Last week, we saw what politicisation of the police looks like, and it was hardly a pretty sight!
We saw an undignified battle between the Home Secretary and Police Chiefs, in which each claimed to be in charge. We'd better get used to it, next May England and Wales will be electing our local Police Commissioners on a political ticket. The spectacle of Police Commissioners and Chief Constables in public spats may become all too much a part of our public life.
Last week, we saw the difference between Chief Constables and Politicians. Chief Constables are used to making decisions that directly affect people's lives and can literally mean the difference between life and death. They are used to the fact that life is not always expressed in sharp black and white but usually much too complicated to solve problems with a quick new policy initiative or a fresh sound bite. In short, they are dealing in real life scenarios.
Here in Cumbria we experienced the horrific Derek Bird shootings which killed 12 people and injured another 11. It would have been easy to rush into print with calls for all kinds of actions and reactions but that's not the way of the Cumbria Constabulary, or of the Cumbria Police Authority. Patient analysis, and the appreciation that this really was an extremely rare event that might never again hit our County, has led to a series of recommendations that have been well thought through.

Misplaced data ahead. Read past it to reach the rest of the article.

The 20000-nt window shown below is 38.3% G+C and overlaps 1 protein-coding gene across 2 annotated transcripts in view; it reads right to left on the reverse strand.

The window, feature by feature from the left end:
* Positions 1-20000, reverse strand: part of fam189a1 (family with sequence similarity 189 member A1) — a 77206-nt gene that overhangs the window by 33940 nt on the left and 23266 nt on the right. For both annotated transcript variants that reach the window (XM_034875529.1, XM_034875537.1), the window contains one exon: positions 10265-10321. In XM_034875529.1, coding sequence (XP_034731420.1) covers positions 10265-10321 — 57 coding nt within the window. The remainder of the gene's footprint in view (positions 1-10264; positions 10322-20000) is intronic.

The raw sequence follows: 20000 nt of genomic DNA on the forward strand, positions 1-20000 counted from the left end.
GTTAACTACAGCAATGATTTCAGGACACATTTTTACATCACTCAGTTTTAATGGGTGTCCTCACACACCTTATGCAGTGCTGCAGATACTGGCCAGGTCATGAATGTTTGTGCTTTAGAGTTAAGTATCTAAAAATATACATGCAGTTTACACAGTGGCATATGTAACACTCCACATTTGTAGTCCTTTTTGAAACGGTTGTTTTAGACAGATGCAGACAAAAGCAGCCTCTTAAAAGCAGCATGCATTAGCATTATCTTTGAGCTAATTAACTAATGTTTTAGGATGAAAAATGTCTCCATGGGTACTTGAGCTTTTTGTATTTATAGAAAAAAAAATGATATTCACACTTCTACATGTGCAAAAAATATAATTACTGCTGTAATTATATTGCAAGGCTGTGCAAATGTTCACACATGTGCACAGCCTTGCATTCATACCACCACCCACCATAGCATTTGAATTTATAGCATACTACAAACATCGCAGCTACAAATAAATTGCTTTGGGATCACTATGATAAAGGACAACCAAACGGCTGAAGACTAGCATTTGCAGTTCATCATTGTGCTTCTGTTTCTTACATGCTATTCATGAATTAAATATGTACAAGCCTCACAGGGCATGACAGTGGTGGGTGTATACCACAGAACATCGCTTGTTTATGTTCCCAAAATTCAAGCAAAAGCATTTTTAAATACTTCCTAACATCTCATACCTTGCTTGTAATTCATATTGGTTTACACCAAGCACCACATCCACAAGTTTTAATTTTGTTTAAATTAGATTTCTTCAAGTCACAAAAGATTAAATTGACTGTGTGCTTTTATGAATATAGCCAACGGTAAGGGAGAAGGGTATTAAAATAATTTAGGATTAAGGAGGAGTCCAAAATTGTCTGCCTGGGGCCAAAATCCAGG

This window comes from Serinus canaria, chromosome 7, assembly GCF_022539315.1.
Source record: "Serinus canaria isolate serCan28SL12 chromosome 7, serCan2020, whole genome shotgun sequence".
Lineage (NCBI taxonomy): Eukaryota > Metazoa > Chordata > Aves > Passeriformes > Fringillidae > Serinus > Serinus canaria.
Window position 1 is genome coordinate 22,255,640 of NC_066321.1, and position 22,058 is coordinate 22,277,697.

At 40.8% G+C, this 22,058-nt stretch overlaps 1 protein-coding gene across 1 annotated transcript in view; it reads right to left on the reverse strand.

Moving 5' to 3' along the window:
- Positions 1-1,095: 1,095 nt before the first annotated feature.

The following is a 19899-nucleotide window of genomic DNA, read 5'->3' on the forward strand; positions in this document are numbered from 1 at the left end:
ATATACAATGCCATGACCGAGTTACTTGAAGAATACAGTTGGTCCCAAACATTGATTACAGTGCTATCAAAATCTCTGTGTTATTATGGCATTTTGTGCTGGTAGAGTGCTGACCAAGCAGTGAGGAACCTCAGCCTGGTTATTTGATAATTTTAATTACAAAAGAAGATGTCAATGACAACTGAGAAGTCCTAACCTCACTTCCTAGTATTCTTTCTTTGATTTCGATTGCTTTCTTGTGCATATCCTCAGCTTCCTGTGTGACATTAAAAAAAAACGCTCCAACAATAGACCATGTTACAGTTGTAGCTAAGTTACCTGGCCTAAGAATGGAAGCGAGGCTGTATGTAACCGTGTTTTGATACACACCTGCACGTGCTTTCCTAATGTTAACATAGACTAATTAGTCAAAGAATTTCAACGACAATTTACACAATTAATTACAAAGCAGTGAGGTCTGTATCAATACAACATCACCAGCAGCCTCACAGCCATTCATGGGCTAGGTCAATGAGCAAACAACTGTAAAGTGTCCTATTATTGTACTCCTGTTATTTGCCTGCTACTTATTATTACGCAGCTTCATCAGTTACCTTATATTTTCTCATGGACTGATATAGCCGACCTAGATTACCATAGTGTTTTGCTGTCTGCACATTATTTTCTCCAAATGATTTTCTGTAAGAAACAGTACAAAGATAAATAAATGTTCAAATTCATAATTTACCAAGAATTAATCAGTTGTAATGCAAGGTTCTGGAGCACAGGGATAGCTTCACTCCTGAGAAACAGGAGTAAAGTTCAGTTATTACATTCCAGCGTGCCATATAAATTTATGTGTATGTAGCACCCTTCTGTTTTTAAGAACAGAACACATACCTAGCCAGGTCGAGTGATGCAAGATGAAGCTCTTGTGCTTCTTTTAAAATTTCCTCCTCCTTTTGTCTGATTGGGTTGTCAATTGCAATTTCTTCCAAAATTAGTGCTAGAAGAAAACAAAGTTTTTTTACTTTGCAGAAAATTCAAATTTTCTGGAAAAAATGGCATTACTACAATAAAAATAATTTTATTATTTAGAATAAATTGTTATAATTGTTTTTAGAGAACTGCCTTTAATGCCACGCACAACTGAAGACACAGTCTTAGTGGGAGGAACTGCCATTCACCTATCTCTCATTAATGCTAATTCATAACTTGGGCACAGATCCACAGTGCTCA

Contrast this with what we have seen in the last week and try to imagine the Cumbrian shootings with an elected Police Commissioner in place. There's a very real risk that we might have seen politics at its worse.
Police Authorities might not be perfect but in practise they provide a very good middle ground between a politicised police force and an unaccountable constabulary. They consist of both independent and elected members, a combination which works well. The elected Councillors are not directly elected but nominated by their local Councils.
We don't hear a lot about Police Authorities and some say that this is symptomatic of their failure to hold the Police to account. But could it be because they actually do work very well in that triangular relationship between the Force, the Public and the Government? Some Police forces have had well publicised problems but most have not. Most have worked away in consultation with their public and their police authorities and seen a year on year reduction in crime figures. In short, they have done exactly what they have been asked to do and done it with no small amount of success.
In May, Police Authorities will cease to exist. We are taking a well proved system and replacing it with an import from the USA. Will it be a change for the better? The events of last week must surely give us pause for thought.
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